Karl Schlecht is standing on the roof terrace of his company headquarters, looking down at his life's work. He moves carefully toward the railing. Schlecht is 77, his bones ache and his new hip is causing problems. But his ailments are minor when compared with the worries of Putzmeister, the company he founded 51 years ago in Aichtal, a town in Germany's southwestern Swabia region.

"It makes my heart ache," says Schlecht, as he stares out at an area devoid of human activity. There is no one to be seen on the factory grounds—no metal workers, no mechanics, no engineers. Most of the employees have been on short time since January, and the concrete pumps and mortar machines the company produces are beginning to accumulate throughout the plant—inventory for which there are no longer any buyers. In other words, dead capital.

Only last year, Arab and Asian buyers were clamoring for Schlecht's products. Putzmeister had erected a separate building for making large pieces of equipment designed to convey concrete and mortar hundreds of meters into the sky on high-rise building construction sites in Dubai, Beijing and Shanghai. "It was like a beehive," says Schlecht, referring to the amount of activity in the new building. But nothing is humming on those sites anymore.

Order volume has declined by more than half, and Putzmeister is already losing €5-10 million ($7-14 million) a month. Management consultants have analyzed the company's operations and recommended sharp cutbacks. "Well," says Schlecht, "we'll have to cut the company in half." And this at a time when others are already hoping for a turnaround in the economy?

Putzmeister, with its 3,600 employees, was until recently still being celebrated as one of those typical mid-sized, virtually unknown German companies that is a world leader in its niche market. Many of these companies are mechanical engineering companies and auto parts suppliers, produce first-class products, have exceptional expertise and export a large share of what they make. Putzmeister, for example, exports about 90 percent of its products.

The German economy is famous for such "hidden champions." These closet global market leaders have served as both an engine for growth and a job-creating machine for Germany.

Their concentration is particularly high in southwestern Germany, in small cities and towns along a corridor stretching from Pforzheim to Stuttgart to Ulm. Their benchmark was the world, and now their world is falling apart.

Orders have plunged by anywhere from 30 to 50 percent, in some cases even more. This, in turn, has created massive excess capacity. Temporary workers have long been let go, and fixed-term contracts have expired. Most of the remaining workers are now on state-supported short-time working schemes, where the government helps to make up their lost income.

A company that has lost half of its business needs to grow by about 10 percent a year for at least seven years to return to former levels. More realistically, management should consider itself lucky if there is any growth at all in the near future. The direct consequences include mass layoffs, plant closures and bankruptcies.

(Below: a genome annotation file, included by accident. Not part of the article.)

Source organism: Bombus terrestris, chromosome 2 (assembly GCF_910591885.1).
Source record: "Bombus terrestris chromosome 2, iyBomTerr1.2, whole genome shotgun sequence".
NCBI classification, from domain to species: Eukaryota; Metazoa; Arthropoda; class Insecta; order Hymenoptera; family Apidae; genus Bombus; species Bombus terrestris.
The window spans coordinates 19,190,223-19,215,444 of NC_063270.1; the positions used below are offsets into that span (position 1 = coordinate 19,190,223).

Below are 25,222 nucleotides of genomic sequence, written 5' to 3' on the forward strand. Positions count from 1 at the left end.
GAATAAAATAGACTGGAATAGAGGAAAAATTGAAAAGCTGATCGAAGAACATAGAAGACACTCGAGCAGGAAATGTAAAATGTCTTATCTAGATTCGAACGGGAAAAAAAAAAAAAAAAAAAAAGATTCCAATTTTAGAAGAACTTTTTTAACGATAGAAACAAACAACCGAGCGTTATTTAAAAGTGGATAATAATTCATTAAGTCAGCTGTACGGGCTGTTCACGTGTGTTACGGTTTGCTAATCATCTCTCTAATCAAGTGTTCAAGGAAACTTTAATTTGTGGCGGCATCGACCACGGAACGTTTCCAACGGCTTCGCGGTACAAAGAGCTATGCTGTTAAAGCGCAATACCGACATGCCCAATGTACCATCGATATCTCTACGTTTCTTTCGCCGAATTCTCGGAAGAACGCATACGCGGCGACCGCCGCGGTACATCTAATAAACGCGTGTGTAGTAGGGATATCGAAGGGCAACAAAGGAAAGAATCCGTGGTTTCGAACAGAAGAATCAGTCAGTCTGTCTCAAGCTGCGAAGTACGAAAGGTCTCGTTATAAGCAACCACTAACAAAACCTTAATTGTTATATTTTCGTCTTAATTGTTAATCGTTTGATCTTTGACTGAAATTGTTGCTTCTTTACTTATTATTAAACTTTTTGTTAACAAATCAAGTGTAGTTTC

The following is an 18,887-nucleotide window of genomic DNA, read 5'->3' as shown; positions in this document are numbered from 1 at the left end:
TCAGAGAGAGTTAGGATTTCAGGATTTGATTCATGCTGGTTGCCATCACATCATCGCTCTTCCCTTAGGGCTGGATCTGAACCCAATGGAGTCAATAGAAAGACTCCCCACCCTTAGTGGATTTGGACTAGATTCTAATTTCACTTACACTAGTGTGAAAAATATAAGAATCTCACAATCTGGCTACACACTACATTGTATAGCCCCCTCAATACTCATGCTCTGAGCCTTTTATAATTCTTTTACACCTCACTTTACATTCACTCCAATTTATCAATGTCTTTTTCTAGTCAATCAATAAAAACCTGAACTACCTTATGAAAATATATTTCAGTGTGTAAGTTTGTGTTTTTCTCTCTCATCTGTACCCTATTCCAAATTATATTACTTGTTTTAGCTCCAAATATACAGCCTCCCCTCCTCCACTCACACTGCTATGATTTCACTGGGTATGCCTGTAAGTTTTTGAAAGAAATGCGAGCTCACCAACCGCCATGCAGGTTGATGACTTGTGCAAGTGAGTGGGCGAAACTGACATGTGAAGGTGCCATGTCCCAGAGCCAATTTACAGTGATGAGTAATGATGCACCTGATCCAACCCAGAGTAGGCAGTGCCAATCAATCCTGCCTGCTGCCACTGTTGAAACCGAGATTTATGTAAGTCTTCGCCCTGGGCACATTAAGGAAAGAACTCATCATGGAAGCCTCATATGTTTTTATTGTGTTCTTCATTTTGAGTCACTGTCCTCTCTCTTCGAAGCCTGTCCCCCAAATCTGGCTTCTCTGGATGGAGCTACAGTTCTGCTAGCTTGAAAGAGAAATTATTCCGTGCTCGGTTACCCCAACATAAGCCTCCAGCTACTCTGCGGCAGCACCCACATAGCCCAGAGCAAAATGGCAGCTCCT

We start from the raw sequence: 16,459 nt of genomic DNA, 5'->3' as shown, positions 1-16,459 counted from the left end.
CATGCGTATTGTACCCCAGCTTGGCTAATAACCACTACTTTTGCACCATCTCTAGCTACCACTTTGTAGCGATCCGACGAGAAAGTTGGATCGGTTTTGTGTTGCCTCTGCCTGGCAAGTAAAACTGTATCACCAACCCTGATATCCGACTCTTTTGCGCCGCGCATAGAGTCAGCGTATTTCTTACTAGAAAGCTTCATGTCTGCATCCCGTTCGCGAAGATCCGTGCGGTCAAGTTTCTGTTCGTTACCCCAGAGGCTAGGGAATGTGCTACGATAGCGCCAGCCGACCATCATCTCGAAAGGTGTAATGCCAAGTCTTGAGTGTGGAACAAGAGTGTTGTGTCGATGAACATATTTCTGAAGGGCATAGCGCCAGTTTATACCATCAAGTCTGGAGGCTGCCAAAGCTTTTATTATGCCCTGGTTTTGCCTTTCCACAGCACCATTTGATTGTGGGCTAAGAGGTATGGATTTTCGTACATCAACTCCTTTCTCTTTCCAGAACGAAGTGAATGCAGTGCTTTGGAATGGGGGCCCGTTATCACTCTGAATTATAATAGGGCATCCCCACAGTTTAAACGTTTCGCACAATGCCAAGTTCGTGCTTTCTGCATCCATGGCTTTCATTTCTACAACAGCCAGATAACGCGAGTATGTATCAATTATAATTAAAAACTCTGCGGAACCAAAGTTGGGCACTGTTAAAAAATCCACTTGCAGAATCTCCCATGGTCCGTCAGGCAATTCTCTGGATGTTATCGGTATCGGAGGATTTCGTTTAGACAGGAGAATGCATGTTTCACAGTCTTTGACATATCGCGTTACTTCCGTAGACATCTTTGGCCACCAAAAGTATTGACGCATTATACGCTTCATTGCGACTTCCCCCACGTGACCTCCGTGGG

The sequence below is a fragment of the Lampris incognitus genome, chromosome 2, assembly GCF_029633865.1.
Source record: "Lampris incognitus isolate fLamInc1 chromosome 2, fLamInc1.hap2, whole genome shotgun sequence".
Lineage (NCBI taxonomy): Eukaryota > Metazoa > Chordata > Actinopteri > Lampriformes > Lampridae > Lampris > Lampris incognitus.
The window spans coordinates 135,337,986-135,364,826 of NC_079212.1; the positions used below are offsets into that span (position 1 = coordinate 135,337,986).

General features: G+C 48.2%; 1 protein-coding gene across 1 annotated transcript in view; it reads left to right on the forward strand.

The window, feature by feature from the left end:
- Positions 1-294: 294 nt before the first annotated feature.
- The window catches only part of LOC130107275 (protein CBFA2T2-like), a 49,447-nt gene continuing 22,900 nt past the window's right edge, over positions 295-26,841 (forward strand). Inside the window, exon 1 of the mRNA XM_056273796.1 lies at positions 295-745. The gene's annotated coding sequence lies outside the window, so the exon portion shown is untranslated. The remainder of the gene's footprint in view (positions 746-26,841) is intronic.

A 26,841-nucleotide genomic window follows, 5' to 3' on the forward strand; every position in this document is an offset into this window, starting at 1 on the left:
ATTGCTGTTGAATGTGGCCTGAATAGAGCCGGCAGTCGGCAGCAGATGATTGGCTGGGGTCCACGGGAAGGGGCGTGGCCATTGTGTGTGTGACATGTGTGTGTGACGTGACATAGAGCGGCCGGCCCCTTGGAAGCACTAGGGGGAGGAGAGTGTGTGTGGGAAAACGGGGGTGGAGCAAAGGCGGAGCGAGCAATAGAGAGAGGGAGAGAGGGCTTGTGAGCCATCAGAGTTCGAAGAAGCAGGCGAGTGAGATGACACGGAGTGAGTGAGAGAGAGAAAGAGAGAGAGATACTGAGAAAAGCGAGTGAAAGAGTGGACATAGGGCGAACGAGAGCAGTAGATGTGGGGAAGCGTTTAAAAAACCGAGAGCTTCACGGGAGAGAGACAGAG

Is there any glimmer of hope? "I don't think so," says Peter Zimmermann, the CEO of Mink, a company based in the town of Göppingen near Stuttgart. A family business in its sixth generation, Mink is the world market leader in specialized industrial brushes. Zimmermann is incensed when he hears people say that the worst is over. "This isn't a crisis," he says. "It's a catastrophe."

Zimmermann estimates that the company has been set back by a decade. Orders have declined by 40 percent, and he is now forced to reduce staff, letting people go he would like to have kept on. The priority, says Zimmermann, is to make sure the company survives, "as horrible as it sounds."

Even the boldest of optimists are slowly realizing what a break with the past the global economic crisis represents for Germany, particularly for the southwestern state of Baden-Württemberg. More than in most other regions, the population here depends heavily on exports of its products: machinery, industrial equipment and automobiles. The region was one of the main beneficiaries of globalization, making its current plunge all the more precipitous.

This regional slump is relatively unaffected by the most recent figures from Berlin, which indicate that German industry experienced a rise in orders and exports in May. The general euphoria over such figures is difficult to comprehend, especially when one considers that the number of new orders, when compared with May of last year—the key benchmark—has declined by almost 30 percent, while exports are down about 25 percent.

Perhaps the economy is indeed bottoming out, as it reaches what Frank Mattern, the head of management consulting firm McKinsey's German operations, refers to as the "new normal" of business activity. Nevertheless, old sales figures remain unattainable for now. Even if the crisis ends soon, Germany, as a manufacturing economy, will have changed after the crisis. The question is: What will it look like?

Companies will become more cautious, taking less risk and investing less, even though nothing is more important now than to develop the products of tomorrow. But companies lack the confidence to do that.

This lack of confidence, in turn, has been most detrimental to the dynamics of the economy. "In the coming years," says McKinsey's Frank Mattern, "we will have to get used to lower growth rates."